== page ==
Kerala floods 2018 – Our office was under flood waters

In August 2018, severe flooding affected the south Indian state of Kerala due to unusually high rainfall during the monsoon season. It was the worst flooding in Kerala in nearly a century. Over 445 people died, 15 are missing within a fortnight, while at least a million people were evacuated, mainly from Chengannur, Pandanad, Aranmula, Aluva, Chalakudy, Kuttanad and Pandalam. All 14 districts of the state were placed on red alert. According to the Kerala government, one-sixth of the total population of Kerala had been directly affected by the floods and related incidents. The Indian government had declared it a Level 3 Calamity, or “calamity of a severe nature”. It is the worst flood in Kerala after the great flood of 99 that happened in 1924.

Thirty-five out of the fifty-four dams within the state were opened for the first time in history. All five overflow gates of the Idukki Dam were opened at the same time, for the first time in 26 years.[14] Heavy rains in Wayanad and Idukki have caused severe landslides and have left the hilly districts isolated.

Courtesy – Wikipedia

 

Our office was also badly affected. Water levels rose till table height in the ground floor. Internet and telephone lines were affected. Vehicles got submersed in water. Furniture was destroyed. There was no power supply and water supply for days together. The situation is coming back to normalcy.

A risk register for PMP Prep project

  1. Choosing the trainer 
    1. Choose the best trainers who can explain the concepts from a practitioner’s perspective with real life examples. This will make the training (understanding 756 pages of PMBOK version 6) interesting and easy to recollect. Good trainers can make the preparation easier and interesting.
    2. The structure of the training is very important. If the topics are covered knowledge area wise, then it is very difficult to recollect. Go for trainers who teaches process group wise (initiation, planning, execution, monitoring and controlling, closing). That is easy to understand and remember.
  2. Preparing for the exam  
    1. Spending too much effort in understanding Inputs, Tools and techniques, Outputs (ITTO). It is humanly impossible to remember these for all the 49 processes. One may get some questions around these for the exam, and at the same time it is not a good decision to spend too much time and effort just to remember these. A good trainer and training method will help you to logically reason this out to a great extent.
    2. There is no dearth of free advise for PMP preparation. Each free advise may add another five hundred pages to your preparation load. Be careful enough to check the credibility of the source of information.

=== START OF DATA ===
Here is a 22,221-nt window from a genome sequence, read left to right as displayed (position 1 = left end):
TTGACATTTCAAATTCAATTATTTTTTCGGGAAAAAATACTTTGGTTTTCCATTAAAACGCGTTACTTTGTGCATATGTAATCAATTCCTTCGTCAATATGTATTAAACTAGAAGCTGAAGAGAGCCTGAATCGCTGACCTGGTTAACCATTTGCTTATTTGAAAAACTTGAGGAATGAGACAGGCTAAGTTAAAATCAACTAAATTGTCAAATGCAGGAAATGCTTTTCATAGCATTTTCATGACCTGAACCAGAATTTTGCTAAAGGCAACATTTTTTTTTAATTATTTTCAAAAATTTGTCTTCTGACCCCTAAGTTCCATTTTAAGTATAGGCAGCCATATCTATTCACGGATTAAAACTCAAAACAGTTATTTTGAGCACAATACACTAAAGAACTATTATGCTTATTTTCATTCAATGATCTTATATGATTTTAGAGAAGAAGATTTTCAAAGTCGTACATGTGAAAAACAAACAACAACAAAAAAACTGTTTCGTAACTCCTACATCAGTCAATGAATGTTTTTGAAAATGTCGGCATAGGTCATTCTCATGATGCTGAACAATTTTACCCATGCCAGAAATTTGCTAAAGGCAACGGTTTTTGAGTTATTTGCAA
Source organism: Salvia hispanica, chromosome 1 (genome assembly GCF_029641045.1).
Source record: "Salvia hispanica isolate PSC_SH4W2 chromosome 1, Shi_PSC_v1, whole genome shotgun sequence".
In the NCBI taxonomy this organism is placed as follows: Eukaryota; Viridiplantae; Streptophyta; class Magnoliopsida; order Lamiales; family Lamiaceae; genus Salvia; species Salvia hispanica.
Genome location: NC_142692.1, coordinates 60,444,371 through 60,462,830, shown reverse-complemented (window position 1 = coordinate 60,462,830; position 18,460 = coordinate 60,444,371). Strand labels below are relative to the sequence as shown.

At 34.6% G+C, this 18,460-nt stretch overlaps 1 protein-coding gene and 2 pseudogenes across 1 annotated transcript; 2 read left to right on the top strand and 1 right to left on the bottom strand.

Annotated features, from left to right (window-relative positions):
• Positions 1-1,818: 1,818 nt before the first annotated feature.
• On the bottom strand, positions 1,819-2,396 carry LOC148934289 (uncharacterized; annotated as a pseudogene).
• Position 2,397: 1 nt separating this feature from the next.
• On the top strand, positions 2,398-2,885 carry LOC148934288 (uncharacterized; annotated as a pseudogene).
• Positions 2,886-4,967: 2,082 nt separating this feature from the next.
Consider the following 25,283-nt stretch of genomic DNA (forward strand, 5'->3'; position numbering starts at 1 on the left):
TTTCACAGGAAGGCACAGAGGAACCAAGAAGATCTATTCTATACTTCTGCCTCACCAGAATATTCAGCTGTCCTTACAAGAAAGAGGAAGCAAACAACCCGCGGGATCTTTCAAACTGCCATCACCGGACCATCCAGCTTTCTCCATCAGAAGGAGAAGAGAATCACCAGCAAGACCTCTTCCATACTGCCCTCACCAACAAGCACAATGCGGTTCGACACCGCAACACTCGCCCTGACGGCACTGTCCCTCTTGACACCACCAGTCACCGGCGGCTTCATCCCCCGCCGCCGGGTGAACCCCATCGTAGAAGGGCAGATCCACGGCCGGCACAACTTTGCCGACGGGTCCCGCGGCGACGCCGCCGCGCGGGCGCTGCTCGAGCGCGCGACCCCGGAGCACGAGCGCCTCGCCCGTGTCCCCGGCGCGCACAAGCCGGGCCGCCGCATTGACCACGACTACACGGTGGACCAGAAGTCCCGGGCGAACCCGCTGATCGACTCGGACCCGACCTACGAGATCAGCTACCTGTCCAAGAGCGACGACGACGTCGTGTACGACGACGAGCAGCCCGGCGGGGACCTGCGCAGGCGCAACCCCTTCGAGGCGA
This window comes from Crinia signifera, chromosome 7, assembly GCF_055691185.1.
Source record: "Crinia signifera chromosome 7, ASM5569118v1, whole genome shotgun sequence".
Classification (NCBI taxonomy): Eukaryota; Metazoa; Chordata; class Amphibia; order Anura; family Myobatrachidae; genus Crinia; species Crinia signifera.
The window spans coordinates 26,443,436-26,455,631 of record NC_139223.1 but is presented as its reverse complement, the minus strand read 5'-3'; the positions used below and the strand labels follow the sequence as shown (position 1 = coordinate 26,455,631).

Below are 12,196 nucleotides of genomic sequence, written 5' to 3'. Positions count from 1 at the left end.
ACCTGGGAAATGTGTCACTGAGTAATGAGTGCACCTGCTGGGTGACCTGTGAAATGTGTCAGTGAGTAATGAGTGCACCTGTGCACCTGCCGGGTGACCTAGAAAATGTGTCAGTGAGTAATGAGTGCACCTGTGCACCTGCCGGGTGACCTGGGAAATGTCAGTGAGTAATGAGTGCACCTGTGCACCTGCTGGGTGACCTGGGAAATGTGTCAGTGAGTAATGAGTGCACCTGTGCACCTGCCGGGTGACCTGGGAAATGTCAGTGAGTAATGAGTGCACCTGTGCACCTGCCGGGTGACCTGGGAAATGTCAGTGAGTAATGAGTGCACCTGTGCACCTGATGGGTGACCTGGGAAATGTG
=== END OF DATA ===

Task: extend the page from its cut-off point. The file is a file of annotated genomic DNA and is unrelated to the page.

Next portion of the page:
3. Knowledge of the project management good practices as defined within PMBOK is mandatory. Read PMBOK thrice. First reading for a quick understanding. Second reading a detailed one with notes preparation of all the difficult to remember stuff. The third reading is just revision of notes.
    4. Whatever may be your experience and knowledge about project management, exam practice is inevitable to achieve the PMP credential. Instead of practicing several mock exams, choose the one which is more similar to the real PMP exam. Practice the tests several times till you score above 80 percentage. While doing the exam practice, one will be aware of the strong and weak areas. Go back to PMBOK and revise those portions again.
    5. Professionals from the information technology domains are generally weak in risk management and procurement management where as those from EPC projects are weak in human resource management, quality management.
  3.  Registering for the exam 
    1. Many do not write the exam, because there is no deadline for their PMP project. Registering for the exam will provide you with a target date. In the worst scenario, PMI allows you to reschedule the exam three times with prior notice.
    2. While registering for the exam, sometimes PMI audits your application. This is a very random process by PMI, hence there is no reason to worry.
  4. Writing the exam 
    1. Nobody ever writes an exam with hundred percentage confidence. So is the case with PMP. If you are scoring above 80% consistently during your practice exams, take a calculated risk and go ahead.
    2. If you are a person who can perform better under pressure (like me), then go and advertise about your PMP certification to everyone, thus creating that peer pressure which will help you to finish it off in flying colours.
    3. If you are a person who cannot perform under pressure, like many, then keep your PMP project confidential. Advertise after becoming a PMP.
    4. Do not expect the exam center to be as comfortable as your office. Sometimes it can be very cold inside, and you have to spend around four hours there. Go with some warm clothes. Coffee may or may not be available. If it is a must, go with a flask full of coffee. These are hygiene factors, which may demotivate you, if not available.
    5. Reach the venue early, so that you can approach the exam with normal blood pressure.
    6. The exam tests your ability to answer to the question. So, it becomes important to understand the questions before choosing the most correct answer from a set of almost correct answers. Read the questions word by word. If you are in a hurry while reading the question, then you will end up reading it again. So read it carefully the first time itself.